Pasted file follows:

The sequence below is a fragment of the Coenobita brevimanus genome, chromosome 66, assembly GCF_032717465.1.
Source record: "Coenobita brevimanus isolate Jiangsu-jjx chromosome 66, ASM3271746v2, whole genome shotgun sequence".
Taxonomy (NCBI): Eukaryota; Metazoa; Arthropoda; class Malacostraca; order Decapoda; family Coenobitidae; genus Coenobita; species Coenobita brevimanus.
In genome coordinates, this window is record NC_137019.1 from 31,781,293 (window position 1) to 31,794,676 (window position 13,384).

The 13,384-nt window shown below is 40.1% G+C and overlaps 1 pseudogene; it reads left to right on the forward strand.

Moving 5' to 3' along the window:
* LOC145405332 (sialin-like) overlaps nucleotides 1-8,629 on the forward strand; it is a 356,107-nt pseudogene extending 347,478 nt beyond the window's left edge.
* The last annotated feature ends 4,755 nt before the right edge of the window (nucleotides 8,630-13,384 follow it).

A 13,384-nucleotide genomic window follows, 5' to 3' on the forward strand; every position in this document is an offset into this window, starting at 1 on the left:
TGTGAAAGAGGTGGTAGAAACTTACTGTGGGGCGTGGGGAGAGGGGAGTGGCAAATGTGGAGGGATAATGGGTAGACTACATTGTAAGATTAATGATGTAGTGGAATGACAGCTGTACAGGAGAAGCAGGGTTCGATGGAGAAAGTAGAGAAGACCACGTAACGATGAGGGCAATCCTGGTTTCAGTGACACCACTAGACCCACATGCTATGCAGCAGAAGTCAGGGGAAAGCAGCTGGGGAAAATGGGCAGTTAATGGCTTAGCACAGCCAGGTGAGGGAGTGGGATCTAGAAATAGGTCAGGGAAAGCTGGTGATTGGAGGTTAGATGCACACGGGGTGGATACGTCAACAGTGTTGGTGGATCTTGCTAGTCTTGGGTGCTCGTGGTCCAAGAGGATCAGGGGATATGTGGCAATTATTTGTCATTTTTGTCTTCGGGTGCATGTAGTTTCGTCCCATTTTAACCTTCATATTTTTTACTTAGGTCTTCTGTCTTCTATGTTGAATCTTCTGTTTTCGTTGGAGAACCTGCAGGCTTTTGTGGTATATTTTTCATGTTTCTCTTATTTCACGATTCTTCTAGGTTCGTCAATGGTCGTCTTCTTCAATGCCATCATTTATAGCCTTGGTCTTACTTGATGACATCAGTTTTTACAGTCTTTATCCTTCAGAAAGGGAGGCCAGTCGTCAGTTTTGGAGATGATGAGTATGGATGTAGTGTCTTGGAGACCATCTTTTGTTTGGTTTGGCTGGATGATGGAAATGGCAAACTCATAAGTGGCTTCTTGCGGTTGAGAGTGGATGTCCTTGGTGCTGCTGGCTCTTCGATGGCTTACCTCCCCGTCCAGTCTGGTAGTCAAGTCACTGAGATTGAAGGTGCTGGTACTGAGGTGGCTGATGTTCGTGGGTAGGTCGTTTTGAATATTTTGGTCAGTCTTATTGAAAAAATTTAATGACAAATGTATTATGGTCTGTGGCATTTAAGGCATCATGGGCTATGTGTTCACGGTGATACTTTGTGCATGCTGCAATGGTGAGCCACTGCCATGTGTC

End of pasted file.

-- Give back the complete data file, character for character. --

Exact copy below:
The sequence below is a fragment of the Coenobita brevimanus genome, chromosome 66, assembly GCF_032717465.1.
Source record: "Coenobita brevimanus isolate Jiangsu-jjx chromosome 66, ASM3271746v2, whole genome shotgun sequence".
Taxonomy (NCBI): Eukaryota; Metazoa; Arthropoda; class Malacostraca; order Decapoda; family Coenobitidae; genus Coenobita; species Coenobita brevimanus.
In genome coordinates, this window is record NC_137019.1 from 31,781,293 (window position 1) to 31,794,676 (window position 13,384).

The 13,384-nt window shown below is 40.1% G+C and overlaps 1 pseudogene; it reads left to right on the forward strand.

Moving 5' to 3' along the window:
* LOC145405332 (sialin-like) overlaps nucleotides 1-8,629 on the forward strand; it is a 356,107-nt pseudogene extending 347,478 nt beyond the window's left edge.
* The last annotated feature ends 4,755 nt before the right edge of the window (nucleotides 8,630-13,384 follow it).

A 13,384-nucleotide genomic window follows, 5' to 3' on the forward strand; every position in this document is an offset into this window, starting at 1 on the left:
TGTGAAAGAGGTGGTAGAAACTTACTGTGGGGCGTGGGGAGAGGGGAGTGGCAAATGTGGAGGGATAATGGGTAGACTACATTGTAAGATTAATGATGTAGTGGAATGACAGCTGTACAGGAGAAGCAGGGTTCGATGGAGAAAGTAGAGAAGACCACGTAACGATGAGGGCAATCCTGGTTTCAGTGACACCACTAGACCCACATGCTATGCAGCAGAAGTCAGGGGAAAGCAGCTGGGGAAAATGGGCAGTTAATGGCTTAGCACAGCCAGGTGAGGGAGTGGGATCTAGAAATAGGTCAGGGAAAGCTGGTGATTGGAGGTTAGATGCACACGGGGTGGATACGTCAACAGTGTTGGTGGATCTTGCTAGTCTTGGGTGCTCGTGGTCCAAGAGGATCAGGGGATATGTGGCAATTATTTGTCATTTTTGTCTTCGGGTGCATGTAGTTTCGTCCCATTTTAACCTTCATATTTTTTACTTAGGTCTTCTGTCTTCTATGTTGAATCTTCTGTTTTCGTTGGAGAACCTGCAGGCTTTTGTGGTATATTTTTCATGTTTCTCTTATTTCACGATTCTTCTAGGTTCGTCAATGGTCGTCTTCTTCAATGCCATCATTTATAGCCTTGGTCTTACTTGATGACATCAGTTTTTACAGTCTTTATCCTTCAGAAAGGGAGGCCAGTCGTCAGTTTTGGAGATGATGAGTATGGATGTAGTGTCTTGGAGACCATCTTTTGTTTGGTTTGGCTGGATGATGGAAATGGCAAACTCATAAGTGGCTTCTTGCGGTTGAGAGTGGATGTCCTTGGTGCTGCTGGCTCTTCGATGGCTTACCTCCCCGTCCAGTCTGGTAGTCAAGTCACTGAGATTGAAGGTGCTGGTACTGAGGTGGCTGATGTTCGTGGGTAGGTCGTTTTGAATATTTTGGTCAGTCTTATTGAAAAAATTTAATGACAAATGTATTATGGTCTGTGGCATTTAAGGCATCATGGGCTATGTGTTCACGGTGATACTTTGTGCATGCTGCAATGGTGAGCCACTGCCATGTGTC